There are 2 definitions of cosmos in English:

cosmos1

Line breaks: cos¦mos
Pronunciation: /ˈkɒzmɒs
 
/

noun

(the cosmos)
1The universe seen as a well-ordered whole: he sat staring deep into the void, reminding himself of man’s place in the cosmos
More example sentences
  • In this time there arose a widespread belief in the Heat Death of the Universe, the idea that the cosmos as a whole would eventually fizzle out just as a bouncing ball gradually dissipates its energy and comes to rest.
  • For a pagan Platonist its particularity seemed scandalously incompatible with divine immutability and with a universal operation of providence in the cosmos as a whole.
  • We respond to the luminous revelations of small transcendences rather than the ungraspable miracles of the universe or the cosmos.
1.1A system of thought: the new gender-free intellectual cosmos
More example sentences
  • Hinduism is a subtle, complex, multi-dimensional spiritual cosmos.
  • There were materialists who wholly denied the existence of that unseen spiritual cosmos of transmigration.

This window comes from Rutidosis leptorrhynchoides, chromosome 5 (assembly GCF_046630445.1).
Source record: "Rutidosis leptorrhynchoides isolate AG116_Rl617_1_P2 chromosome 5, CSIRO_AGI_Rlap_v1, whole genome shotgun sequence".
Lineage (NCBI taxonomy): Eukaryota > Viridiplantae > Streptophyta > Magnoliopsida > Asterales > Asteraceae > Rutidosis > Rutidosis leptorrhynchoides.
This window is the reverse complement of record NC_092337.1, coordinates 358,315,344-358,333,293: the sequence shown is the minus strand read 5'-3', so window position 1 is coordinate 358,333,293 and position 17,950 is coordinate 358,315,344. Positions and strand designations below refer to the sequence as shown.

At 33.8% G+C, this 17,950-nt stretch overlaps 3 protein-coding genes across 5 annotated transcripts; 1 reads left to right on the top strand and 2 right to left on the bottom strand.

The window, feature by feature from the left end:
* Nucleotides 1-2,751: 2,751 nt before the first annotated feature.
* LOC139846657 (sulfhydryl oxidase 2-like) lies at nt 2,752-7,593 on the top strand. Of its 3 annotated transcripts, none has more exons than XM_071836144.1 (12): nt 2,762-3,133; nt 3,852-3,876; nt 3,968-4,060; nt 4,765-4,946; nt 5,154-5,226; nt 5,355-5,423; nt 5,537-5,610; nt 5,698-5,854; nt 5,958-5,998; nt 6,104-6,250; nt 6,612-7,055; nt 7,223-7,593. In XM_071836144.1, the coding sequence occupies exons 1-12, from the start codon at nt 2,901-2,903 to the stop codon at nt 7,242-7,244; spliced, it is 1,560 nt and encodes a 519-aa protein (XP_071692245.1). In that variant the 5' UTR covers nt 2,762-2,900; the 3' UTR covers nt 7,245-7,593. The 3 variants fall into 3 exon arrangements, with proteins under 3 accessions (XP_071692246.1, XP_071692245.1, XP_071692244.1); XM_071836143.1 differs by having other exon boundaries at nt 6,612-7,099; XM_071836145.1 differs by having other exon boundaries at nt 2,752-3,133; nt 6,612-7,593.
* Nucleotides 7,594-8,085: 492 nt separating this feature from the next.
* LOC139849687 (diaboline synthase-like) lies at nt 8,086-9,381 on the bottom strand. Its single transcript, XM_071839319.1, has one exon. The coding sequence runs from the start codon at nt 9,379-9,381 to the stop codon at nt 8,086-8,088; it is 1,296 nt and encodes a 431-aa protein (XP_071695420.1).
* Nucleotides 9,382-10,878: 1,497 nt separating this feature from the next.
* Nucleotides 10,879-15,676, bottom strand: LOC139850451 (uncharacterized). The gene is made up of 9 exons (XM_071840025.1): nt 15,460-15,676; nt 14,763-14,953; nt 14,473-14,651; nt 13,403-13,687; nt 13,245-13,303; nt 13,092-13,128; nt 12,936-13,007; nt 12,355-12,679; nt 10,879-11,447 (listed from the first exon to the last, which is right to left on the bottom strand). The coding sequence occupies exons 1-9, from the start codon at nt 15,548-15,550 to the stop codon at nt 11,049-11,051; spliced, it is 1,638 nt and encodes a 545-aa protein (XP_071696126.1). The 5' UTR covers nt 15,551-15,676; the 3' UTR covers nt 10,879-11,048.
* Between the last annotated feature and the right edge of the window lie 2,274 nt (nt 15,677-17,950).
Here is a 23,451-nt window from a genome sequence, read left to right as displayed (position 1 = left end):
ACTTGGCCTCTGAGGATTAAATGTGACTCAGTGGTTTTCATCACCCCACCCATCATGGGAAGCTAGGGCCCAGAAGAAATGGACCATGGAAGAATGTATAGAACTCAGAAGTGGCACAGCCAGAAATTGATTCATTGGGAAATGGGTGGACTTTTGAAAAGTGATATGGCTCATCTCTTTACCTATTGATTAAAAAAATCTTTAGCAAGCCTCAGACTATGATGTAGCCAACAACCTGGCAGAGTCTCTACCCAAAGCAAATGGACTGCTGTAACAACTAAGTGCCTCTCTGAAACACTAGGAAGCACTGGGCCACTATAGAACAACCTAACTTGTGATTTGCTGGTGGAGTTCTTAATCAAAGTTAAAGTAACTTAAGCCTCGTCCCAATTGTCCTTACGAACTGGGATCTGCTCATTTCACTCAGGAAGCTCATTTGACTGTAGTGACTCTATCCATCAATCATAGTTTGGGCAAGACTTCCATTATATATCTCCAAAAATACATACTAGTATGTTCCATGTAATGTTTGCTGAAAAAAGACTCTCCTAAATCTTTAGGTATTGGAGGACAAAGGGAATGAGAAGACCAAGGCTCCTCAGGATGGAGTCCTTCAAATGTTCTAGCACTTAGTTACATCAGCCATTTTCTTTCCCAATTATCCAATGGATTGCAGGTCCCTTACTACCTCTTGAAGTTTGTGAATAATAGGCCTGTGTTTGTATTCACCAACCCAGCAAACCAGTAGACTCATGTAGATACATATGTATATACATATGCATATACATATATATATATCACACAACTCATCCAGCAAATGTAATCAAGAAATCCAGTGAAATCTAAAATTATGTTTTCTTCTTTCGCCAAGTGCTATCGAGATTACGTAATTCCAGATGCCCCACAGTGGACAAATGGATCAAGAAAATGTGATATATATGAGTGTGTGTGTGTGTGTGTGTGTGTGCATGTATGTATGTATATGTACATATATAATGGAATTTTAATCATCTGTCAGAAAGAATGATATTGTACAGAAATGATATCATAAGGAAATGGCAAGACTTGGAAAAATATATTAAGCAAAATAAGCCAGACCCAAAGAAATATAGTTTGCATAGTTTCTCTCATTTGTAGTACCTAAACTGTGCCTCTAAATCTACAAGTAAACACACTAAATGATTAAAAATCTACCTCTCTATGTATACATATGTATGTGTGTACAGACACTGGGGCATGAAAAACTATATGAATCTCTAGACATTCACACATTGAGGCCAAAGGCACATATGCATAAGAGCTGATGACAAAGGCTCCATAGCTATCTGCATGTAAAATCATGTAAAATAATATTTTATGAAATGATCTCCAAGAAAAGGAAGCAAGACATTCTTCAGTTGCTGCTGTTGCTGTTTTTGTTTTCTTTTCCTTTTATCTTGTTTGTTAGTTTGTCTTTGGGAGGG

• Such a reading must highly qualify, if not disallow, any notion of a sacred cosmos.

Origin

Middle English: from Greek kosmos 'order or world'.

Definition of cosmos in:

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Pronunciation: ɪnˈvɛnəm
verb
put poison on or into; make poisonous

There are 2 definitions of cosmos in English:

cosmos2

Line breaks: cos¦mos
Pronunciation: /ˈkɒzmɒs
 
/

noun

An ornamental plant of the daisy family, which bears single dahlia-like flowers and is native to Mexico and warm regions of America.
  • Genus Cosmos, family Compositae
More example sentences
  • Plant members of the daisy family, cosmos and yarrow to encourage beneficials.
  • Goldfinches also feed on the seed of goldenrod, coreopsis, cosmos, zinnias, dandelions and other weedy plants.
  • Geraniums, dianthus, cosmos, sweet peas and even fuchsias are also popular.

Origin

from Greek kosmos in the sense 'ornament'.

Definition of cosmos in: